Sunday, May 15, 2016

Book Review: Dawn's Early Light by Tee Morris and Philippa Ballentine


Eliza D. Braun and Wellington Books aren't exactly exiled from England, but they have been sent to America in a hurry. Paired with their counterparts from America's Office of the Supernatural and Metaphysical, Books and Braun find themselves caught in the middle of a case that leads them to the worst machine imaginable: a death ray. Now rubbing elbows with figures like Thomas Edison and Nikola Tesla, the agents have to tramp around the continent to try and save whoever the targets are of this dastardly machine.
And worse, Eliza and Welly aren't exactly getting along. They shared a kiss back in the Archives, and Wellington refuses to say anything about what happened there.

That's my summary. Here's the one I pulled from
After being ignominiously shipped out of England following their participation in the Janus affair, Braun and Books are ready to prove their worth as agents. But what starts as a simple mission in the States—intended to keep them out of trouble—suddenly turns into a scandalous and convoluted case that has connections reaching as far as Her Majesty the Queen. Even with the help of two American agents from the Office of the Supernatural and the Metaphysical, Braun and Books have their work cut out for them as their chief suspect in a rash of nautical and aerial disasters is none other than Thomas Edison. Between the fantastic electric machines of Edison, the eccentricities of MoPO consultant Nikola Tesla, and the mysterious machinations of a new threat known only as the Maestro, they may find themselves in far worse danger than they ever have been in before…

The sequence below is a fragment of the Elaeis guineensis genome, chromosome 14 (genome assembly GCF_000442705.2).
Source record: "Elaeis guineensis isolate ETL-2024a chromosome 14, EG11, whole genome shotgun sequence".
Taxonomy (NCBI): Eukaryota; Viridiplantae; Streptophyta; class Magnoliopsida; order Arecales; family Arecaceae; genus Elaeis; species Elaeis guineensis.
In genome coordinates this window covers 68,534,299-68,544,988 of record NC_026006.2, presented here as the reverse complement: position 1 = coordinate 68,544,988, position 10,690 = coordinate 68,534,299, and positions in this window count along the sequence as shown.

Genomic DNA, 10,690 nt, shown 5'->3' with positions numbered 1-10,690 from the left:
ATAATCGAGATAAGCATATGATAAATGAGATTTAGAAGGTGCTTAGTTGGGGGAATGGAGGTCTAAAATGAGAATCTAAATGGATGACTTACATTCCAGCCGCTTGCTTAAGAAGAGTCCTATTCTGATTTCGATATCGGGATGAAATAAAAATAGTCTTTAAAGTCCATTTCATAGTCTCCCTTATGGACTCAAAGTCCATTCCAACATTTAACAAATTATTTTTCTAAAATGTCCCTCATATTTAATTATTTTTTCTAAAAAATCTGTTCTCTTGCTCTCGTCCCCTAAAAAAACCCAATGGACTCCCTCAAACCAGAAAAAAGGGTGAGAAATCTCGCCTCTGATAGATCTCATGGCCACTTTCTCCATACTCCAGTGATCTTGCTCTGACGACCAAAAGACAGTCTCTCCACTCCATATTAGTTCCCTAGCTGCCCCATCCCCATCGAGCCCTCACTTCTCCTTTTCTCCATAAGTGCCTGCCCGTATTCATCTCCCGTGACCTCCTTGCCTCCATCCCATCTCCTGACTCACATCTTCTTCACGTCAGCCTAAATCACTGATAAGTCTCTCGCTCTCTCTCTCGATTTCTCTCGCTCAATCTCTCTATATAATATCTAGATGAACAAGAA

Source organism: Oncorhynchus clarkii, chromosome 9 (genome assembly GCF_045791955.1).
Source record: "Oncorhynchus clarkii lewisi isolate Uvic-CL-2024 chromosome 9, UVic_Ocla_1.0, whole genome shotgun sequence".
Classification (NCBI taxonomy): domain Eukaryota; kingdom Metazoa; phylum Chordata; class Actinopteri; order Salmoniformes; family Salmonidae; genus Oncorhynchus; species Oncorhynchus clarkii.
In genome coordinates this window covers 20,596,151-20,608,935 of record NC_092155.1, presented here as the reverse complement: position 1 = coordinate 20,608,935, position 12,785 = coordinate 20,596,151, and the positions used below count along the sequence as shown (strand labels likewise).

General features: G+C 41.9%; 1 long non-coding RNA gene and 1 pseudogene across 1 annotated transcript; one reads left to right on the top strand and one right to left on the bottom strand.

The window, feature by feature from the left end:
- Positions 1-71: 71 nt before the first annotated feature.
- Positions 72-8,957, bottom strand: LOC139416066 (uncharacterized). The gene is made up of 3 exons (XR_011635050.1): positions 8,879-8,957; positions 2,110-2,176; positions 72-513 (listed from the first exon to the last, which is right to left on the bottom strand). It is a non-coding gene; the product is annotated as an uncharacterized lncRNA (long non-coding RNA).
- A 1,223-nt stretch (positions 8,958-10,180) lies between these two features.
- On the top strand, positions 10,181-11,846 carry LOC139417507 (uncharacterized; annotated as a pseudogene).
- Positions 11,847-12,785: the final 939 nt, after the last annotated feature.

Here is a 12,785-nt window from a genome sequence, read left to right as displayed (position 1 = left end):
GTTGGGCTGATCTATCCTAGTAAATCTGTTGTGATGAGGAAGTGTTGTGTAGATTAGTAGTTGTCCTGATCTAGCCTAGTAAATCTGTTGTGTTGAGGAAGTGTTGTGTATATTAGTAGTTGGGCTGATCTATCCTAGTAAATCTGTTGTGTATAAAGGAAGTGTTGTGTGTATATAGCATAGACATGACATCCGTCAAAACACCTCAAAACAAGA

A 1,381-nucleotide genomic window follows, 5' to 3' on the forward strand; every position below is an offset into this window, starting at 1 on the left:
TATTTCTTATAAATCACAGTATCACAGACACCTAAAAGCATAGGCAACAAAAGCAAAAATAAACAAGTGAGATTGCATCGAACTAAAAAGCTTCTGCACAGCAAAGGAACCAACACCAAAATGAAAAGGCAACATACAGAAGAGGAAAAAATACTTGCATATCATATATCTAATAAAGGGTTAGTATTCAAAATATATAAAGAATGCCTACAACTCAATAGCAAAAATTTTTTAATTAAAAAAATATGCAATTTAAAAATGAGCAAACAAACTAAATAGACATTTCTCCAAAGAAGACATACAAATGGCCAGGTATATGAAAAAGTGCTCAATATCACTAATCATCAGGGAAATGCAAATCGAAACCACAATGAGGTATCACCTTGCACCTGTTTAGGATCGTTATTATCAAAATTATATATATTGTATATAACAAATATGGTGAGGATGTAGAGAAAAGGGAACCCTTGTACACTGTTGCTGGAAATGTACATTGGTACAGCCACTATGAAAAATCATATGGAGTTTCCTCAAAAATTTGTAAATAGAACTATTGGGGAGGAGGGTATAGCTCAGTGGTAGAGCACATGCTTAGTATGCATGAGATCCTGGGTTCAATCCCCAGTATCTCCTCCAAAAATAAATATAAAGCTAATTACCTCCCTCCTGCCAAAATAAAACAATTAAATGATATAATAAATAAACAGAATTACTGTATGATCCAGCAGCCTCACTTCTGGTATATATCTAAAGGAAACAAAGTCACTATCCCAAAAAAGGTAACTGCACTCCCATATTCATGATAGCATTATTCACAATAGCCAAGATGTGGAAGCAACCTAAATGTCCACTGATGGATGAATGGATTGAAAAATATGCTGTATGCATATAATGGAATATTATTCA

My Thoughts
It's refreshing to have a scenery change in these novels. The culture clash between the proprietous Wellington Books and the rugged, somewhat crude Bill Wheatley makes for some great humor and even better tension. In fact, tension is the theme of this whole book. Foremost, we have the peculiar mysteryof the case, issues that send the agents all over the U.S. Then there's the romantic tension not only between Eliza and Welly, but involving Bill and his partner Felicity and their attractions to our Ministry agents. When our dashing archivist and colonial pepperpot meet their counterparts, well, that comparison goes to a couple levels. In so many ways, Felicity and Welly would just make sense together, as would Bill and Eliza. Morris and Ballentine really stepped things up by giving us not the tired trope of a love triangle, but the ever more frustrating love rhombus.
On the whole, this novel ramped risk up even more than the previous novels did, and I was drawn into the action, at least during the more crucial scenes. This series still somehow lacks the true ability to seize my attention and not let go, but it's still a good read. A thumping good read, in fact. I will be moving right into book four!
Would I Recommend This Book? Why, yes! The setting change makes for an extra layer of unease for our intrepid heroes, and their problems didn't stay behind in England. The stakes are raised, and things are just going to get more complicated from here! I give Dawn's Early Light an American (yeah, I had to) 4 of 5 stars.

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